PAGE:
Worried about their sister, Miranda’s siblings did their best to provide comfort for the woman who was instrumental in their up-bringing. John, the youngest of her siblings, brought Miranda books to divert her attentions, books by many trendy authors, classics, even some Avant-guard works, but none would catch or hold Miranda’s attention. She couldn’t even manage a wan smile of appreciation, and yet John continued to stop by her ranch suburban home on evenings at least once a week, sharing a cup of herbal tea from one of her English tea services. He would prepare the tea, as their mother used to when there was something to be discussed, be it a happy or an unpleasant topic. Their conversations were mostly one-sided, and his stays were brief.
Her sister, Suzanne, brought the vicar by for coffee many afternoons. With a caring heart, spiritual guidance and a psychology degree, this excellent man was able, with Suzanne’s help, to convince Miranda to change up her circumstances a bit, take in some of the beauty of nature at least once every day. As a part of a walk to healing, Miranda began a morning ritual, a stroll through the woods near her home. The path became easily distinguished, her size 7 ½ shoes or boots wearing a path through the foliage as the sun rose. Mourning in the morning became a bit more bearable when surrounded by the sounds and scents of a semi-wild environment. Late spring yielded its newness to a mature and lush summer, and then summer bowed to the glories of autumn. But to Miranda, most of the wonders were lost, as she herself was lost in the winter-like landscape of her grief. Eventually, the topography seemed to sigh and bow its golden boughs and autumn array, skeletal branches standing stark against gray skies and clouded and misty mornings.
Miranda, in a black night gown that reached the ground, donned a matching, long-sleeved, light-weight, midnight wrap trimmed in purples and pinks, a heart of similar hues about her neck, a present from her mostly-absent husband. She pushed her hand through sleeves that were too long for her, and she was amused to observe the contrast of her pale skin against the dark material. She wiggled her thumbs, and found a hole in the sleeves, making a sort of fingerless glove. She pulled the wrap over her head and set off through the woods to a stand of birch trees with a large black rock. She would often sit upon the rock, close her eyes, and pray for her son.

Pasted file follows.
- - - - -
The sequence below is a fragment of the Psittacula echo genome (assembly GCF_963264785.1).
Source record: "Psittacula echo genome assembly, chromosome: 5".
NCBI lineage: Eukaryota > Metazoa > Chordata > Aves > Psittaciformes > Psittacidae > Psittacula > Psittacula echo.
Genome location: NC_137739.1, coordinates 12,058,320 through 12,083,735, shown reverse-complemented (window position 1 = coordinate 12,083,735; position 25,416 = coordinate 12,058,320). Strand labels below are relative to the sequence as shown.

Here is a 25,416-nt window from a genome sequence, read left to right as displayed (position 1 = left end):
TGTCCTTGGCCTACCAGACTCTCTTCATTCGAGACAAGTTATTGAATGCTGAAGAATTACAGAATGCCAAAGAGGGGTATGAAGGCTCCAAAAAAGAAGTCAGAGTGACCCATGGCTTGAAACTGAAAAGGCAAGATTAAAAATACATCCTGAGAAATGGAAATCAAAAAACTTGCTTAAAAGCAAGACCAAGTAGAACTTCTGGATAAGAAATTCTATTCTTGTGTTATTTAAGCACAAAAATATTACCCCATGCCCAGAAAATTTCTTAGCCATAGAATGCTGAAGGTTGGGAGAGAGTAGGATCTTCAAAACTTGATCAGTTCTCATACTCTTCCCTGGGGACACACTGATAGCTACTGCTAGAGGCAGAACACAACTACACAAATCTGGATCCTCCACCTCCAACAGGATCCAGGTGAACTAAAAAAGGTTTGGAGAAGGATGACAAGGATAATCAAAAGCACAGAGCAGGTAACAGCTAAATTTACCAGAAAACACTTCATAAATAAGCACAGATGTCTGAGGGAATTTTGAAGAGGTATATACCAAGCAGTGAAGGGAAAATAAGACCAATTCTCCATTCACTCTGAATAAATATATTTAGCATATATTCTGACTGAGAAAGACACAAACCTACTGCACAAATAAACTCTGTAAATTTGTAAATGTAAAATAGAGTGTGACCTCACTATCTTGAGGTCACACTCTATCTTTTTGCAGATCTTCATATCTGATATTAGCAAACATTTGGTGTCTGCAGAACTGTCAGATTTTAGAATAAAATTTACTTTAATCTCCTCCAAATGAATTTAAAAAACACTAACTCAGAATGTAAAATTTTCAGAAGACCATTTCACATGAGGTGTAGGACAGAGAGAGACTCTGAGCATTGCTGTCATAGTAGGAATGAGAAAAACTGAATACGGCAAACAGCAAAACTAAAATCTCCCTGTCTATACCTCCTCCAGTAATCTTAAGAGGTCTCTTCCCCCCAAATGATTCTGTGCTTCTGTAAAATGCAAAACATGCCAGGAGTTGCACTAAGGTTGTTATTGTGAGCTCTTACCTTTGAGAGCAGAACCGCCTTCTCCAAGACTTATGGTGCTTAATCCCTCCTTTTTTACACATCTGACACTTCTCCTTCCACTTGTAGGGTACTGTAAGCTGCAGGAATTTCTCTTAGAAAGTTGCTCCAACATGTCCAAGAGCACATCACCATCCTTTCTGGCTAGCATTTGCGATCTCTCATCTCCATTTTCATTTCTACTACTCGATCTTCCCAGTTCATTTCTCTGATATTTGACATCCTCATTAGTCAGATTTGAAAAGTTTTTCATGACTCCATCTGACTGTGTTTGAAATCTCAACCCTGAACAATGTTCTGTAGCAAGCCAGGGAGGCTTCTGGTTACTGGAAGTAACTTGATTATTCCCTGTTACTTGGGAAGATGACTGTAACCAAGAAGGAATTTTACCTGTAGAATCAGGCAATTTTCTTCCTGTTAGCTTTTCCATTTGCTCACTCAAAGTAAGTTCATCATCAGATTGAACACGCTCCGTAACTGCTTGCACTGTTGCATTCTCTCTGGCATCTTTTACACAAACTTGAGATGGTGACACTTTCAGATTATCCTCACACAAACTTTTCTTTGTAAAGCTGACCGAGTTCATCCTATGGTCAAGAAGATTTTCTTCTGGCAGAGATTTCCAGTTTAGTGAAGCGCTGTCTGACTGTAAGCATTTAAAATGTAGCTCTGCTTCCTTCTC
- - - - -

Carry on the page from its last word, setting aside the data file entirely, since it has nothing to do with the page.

With eyes closed, she did just that, pray for Peter’s gentle soul. A soft sound did not distract her, a rustling near her right side. A scent like cinnamon drifted by, and Miranda smiled a half smile. Peter loved cinnamon toast as a breakfast treat, with oranges and chocolate milk. The rustling came closer, but Miranda did not notice the sound, did not realize that she’d smiled for the first time in many months. Her heart beat, but it was not the labored, mechanical thud to which she’d become accustomed.
A little black bird, not as large as a crow, built more like a starling, but dark as a raven, came to rest beside this grieving woman. Many days this delicate bird watched Miranda from its nearby nest. Today, the bird made a cautious approach. It was some time before she realized it was there, to her right, little head angled so that its glittering eye could best behold her.
Perhaps the bird mourned as well, missed its own mother and thus donned a black feathery cloak. Perhaps it saw in this woman a death of joy and hoped for its return. Thus the two contemplated each other for a long moment before the bird spread its wings and landed upon Miranda’s delicate, thin fingers. The bird weighed little, its twiggy feet encircling, ringing. It hopped to the top of her hand, spreading its wings and moving in a gentle dance. She was fascinated. The bird’s feet did not scratch her, as the material from her wrap covered her hand. Not a sound was uttered, and in truth, the whole clearing was oddly without noise. Just the woman and the bird surrounded by leafless trees, contemplating the mortality of souls.